1. Self-care is priority #1. All of these tips have to do with you taking care of YOU so you can then take care of your family.  After all, moms are role models to their kids and we want to show them how self-care is vital in building self-esteem, self-confidence, and self-efficacy.

The new eating disorders movie “To The Bone”

On Friday July 14th Netflix released a documentary about eating disorders and anorexia called “To The Bone”. The movie stars Lily Colins as Ellen who has been though treatment for anorexia many times and her family decides to try an “unconventional” approach with Dr. William Beckham, played by Keanu Reeves. The movie features characters from Ellen’s treatment center struggling with various eating disorders, as well as a focus on Ellen’s family life. The trailer for the film was already controversial and many eating disorders experts had commented that the movie could be triggering for many to watch. I have loved reading everyone’s thoughts on the film over the past month but wanted to wait until I saw the documentary before officially commenting.

I respect the fact that you cannot easily make a movie about a controversial topic and that many are going to disagree with details and have strong opinions about the outcome. However I really do appreciate that the project was made in the first place and know that it was made with the best intentions. Both the movie’s director, Marti Noxon, and star, Lily Colins, admit they have struggled with disordered eating and wanted to bring awareness to the public about this topic. This specific documentary has raised so much awareness about anorexia and eating disorders in a way that no “safe” educational documentary would have done. I believe the movie showed the pain and obsession that people go through when it comes to struggling with disordered eating. It presented a picture of anguish around food and showed all characters struggling with anxiety and depression, which is very true of clients with eating disorders.

With appreciation for the creation of the movie, I do have many concerns as others have expressed. My main concern is not really about triggering details, but rather about the overall concept that the movie showed “eating disorder treatment”. This “unconventional treatment” was NOT eating disorder treatment. In the movie this character was actually told “she needs to hit rock bottom before getting better”. Umm WHAT? Would you ever tell someone “Well you need to get to stage 4 cancer before getting chemotherapy?” The movie didn’t show the realistic amount of food someone actually needs in a day of ED recovery. The movie didn’t show therapy needed to process thoughts, feelings, and emotions of recovering from an eating disorder. And unfortunately it didn’t mention all the negative side effects of anorexia, including that anorexia has the highest mortality rate of any mental illness.  Some clients in the movie were given a TON of freedom, allowing for the “dramatic effect” to play out. Clients were allowed to skip meals if they choose to do so, and one client was allowed to eat peanut butter as a meal, not realistic in eating disorder treatment. As a side note, of course that “peanut butter client” had to be overweight and struggle with binge eating disorder, presenting a dangerous stereotype.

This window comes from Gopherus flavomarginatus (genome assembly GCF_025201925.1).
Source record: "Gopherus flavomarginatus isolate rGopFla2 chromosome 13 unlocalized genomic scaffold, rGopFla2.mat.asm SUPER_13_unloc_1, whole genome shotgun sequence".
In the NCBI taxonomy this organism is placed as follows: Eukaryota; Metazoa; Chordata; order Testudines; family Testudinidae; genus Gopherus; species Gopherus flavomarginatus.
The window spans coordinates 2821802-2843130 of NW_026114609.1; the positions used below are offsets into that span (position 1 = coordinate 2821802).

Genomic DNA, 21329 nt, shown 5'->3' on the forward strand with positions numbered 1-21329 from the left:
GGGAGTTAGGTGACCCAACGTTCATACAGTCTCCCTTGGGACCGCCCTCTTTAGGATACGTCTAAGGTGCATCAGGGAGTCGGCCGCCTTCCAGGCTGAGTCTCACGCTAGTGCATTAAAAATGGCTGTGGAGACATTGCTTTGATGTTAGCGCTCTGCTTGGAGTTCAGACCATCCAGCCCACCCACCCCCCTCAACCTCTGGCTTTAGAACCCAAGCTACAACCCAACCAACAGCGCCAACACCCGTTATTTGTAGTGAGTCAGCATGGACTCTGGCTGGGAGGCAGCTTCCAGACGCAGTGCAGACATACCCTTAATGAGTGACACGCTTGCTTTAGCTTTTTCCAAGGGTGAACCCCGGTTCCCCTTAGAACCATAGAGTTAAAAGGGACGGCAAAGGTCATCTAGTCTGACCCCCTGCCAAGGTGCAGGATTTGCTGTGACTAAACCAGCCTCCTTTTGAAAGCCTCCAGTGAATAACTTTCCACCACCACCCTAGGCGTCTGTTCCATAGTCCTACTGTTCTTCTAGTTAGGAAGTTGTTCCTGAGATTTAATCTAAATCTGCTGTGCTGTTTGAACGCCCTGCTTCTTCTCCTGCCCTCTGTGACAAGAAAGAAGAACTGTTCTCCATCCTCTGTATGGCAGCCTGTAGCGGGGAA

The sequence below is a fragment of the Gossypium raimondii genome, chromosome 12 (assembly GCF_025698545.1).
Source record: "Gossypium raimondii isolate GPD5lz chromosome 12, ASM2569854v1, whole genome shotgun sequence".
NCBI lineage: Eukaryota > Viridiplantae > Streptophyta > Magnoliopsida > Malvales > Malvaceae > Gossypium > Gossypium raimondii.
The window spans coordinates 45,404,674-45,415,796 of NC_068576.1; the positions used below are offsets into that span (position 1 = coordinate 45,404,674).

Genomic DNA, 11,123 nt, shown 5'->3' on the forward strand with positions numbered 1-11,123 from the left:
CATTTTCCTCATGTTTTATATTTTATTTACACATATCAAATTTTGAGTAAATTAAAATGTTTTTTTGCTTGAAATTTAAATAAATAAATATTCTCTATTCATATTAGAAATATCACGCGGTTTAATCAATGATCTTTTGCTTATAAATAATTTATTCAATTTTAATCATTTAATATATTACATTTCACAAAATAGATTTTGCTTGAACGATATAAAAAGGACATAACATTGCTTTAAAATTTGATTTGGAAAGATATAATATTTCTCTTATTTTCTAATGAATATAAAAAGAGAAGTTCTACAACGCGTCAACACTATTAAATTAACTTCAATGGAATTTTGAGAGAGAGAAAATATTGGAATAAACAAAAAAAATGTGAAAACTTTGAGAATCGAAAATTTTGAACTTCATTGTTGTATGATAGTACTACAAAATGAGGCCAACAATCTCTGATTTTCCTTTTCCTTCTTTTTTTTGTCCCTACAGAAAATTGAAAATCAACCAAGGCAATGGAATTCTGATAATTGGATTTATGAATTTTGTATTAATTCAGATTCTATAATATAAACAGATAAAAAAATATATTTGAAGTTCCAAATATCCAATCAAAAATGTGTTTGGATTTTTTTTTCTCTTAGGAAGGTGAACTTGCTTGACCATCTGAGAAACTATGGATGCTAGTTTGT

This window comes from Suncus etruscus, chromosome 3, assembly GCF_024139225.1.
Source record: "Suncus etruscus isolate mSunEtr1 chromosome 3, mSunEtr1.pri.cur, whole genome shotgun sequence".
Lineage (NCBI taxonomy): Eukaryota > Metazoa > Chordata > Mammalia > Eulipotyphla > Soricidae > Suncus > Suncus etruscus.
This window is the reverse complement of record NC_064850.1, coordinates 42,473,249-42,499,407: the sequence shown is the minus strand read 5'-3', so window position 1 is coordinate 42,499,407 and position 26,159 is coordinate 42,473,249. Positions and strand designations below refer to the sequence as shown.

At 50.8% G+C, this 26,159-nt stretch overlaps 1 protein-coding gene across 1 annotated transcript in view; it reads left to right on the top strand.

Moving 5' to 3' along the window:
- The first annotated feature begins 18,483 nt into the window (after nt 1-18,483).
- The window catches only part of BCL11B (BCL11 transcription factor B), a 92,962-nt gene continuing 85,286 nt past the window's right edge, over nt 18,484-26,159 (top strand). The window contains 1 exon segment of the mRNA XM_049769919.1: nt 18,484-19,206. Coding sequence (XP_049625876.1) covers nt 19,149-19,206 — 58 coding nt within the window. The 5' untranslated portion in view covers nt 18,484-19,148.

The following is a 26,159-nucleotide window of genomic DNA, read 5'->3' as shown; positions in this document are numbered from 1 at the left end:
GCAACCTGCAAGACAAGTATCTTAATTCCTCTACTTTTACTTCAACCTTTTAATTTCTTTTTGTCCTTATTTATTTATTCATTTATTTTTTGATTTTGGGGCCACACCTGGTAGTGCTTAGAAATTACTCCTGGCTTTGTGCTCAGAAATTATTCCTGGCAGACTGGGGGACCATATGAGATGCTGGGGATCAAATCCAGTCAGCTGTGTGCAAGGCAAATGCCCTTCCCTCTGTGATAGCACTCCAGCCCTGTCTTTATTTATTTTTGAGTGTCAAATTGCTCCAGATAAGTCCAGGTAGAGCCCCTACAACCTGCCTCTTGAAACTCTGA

It’s a passion on mine to educate others about weight inclusive wellness but also weight-inclusive struggles. I liked the fact that the movie did not give specific weight numbers when characters stepped on the scale or talked about their body image (although the movie did reference calorie amounts), but I feel they could have done a better job at educating others that people in all different body shapes and sizes can struggle with disordered eating. There was a lot of controversy surrounding the main lead Lily Colins having to “lose weight in a healthy way” to play the role of Ellen. I understand that she worked with a nutritionist and had a lot of medical supervision, and was fine throughout the process. However, my jaw still dropped when I heard that considering she admitted she struggled with disordered eating. Trying to lose weight or “diet” when you’ve come from disordered eating is a recipe for disaster and can be a major trigger for stepping back into disordered eating.

Recovery is possible and unfortunately this movie missed the opportunity to educate others about that. I truly wish they showed what the other side of ED recovery is like instead of ending at unknown points with so many of the clients that were struggling. Even just a brief 10 minute closing about recovery would have made such a difference in this movie because it would have shown that life is worth living. I also would have loved to see resources about getting help, but there was no mention of valuable resources like NEDA (https://www.nationaleatingdisorders.org/) or ED referral (www.edreferral.com) to reach out to get help. But yet, to all the people involved with “To the Bone”, THANK YOU for getting people talking. If this movie was “safe”, it wouldn’t be receiving the attention it is. My husband sat with me as I watched the movie and actually had thoughtful questions about eating disorders and mental illness. I talk about this topic all the time but it took this movie for him to think about it in a different way. Remember if you are struggling, reach out for help because recovery is worth it.